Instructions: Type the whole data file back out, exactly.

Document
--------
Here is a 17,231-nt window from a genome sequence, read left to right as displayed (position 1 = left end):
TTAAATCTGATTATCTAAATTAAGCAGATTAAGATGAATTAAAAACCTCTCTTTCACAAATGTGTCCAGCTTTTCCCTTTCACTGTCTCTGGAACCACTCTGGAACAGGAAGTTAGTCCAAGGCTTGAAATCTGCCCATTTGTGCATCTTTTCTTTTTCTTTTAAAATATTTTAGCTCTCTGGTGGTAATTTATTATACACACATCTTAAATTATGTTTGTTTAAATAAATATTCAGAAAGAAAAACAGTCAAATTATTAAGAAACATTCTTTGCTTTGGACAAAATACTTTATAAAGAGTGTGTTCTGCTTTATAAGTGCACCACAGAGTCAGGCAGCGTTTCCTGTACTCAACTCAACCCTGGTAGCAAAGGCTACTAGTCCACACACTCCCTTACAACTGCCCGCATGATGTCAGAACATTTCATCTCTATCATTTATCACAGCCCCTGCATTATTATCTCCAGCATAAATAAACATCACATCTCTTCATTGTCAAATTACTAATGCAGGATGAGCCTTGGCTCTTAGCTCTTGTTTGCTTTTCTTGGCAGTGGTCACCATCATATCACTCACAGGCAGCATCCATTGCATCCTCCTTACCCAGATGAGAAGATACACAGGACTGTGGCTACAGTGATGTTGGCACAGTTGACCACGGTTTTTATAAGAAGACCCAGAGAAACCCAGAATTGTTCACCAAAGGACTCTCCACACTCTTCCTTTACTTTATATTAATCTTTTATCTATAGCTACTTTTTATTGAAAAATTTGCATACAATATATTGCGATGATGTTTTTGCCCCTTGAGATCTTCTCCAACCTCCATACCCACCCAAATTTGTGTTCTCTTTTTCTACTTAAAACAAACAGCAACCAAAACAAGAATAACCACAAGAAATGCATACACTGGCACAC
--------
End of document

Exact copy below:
Here is a 17,231-nt window from a genome sequence, read left to right as displayed (position 1 = left end):
TTAAATCTGATTATCTAAATTAAGCAGATTAAGATGAATTAAAAACCTCTCTTTCACAAATGTGTCCAGCTTTTCCCTTTCACTGTCTCTGGAACCACTCTGGAACAGGAAGTTAGTCCAAGGCTTGAAATCTGCCCATTTGTGCATCTTTTCTTTTTCTTTTAAAATATTTTAGCTCTCTGGTGGTAATTTATTATACACACATCTTAAATTATGTTTGTTTAAATAAATATTCAGAAAGAAAAACAGTCAAATTATTAAGAAACATTCTTTGCTTTGGACAAAATACTTTATAAAGAGTGTGTTCTGCTTTATAAGTGCACCACAGAGTCAGGCAGCGTTTCCTGTACTCAACTCAACCCTGGTAGCAAAGGCTACTAGTCCACACACTCCCTTACAACTGCCCGCATGATGTCAGAACATTTCATCTCTATCATTTATCACAGCCCCTGCATTATTATCTCCAGCATAAATAAACATCACATCTCTTCATTGTCAAATTACTAATGCAGGATGAGCCTTGGCTCTTAGCTCTTGTTTGCTTTTCTTGGCAGTGGTCACCATCATATCACTCACAGGCAGCATCCATTGCATCCTCCTTACCCAGATGAGAAGATACACAGGACTGTGGCTACAGTGATGTTGGCACAGTTGACCACGGTTTTTATAAGAAGACCCAGAGAAACCCAGAATTGTTCACCAAAGGACTCTCCACACTCTTCCTTTACTTTATATTAATCTTTTATCTATAGCTACTTTTTATTGAAAAATTTGCATACAATATATTGCGATGATGTTTTTGCCCCTTGAGATCTTCTCCAACCTCCATACCCACCCAAATTTGTGTTCTCTTTTTCTACTTAAAACAAACAGCAACCAAAACAAGAATAACCACAAGAAATGCATACACTGGCACAC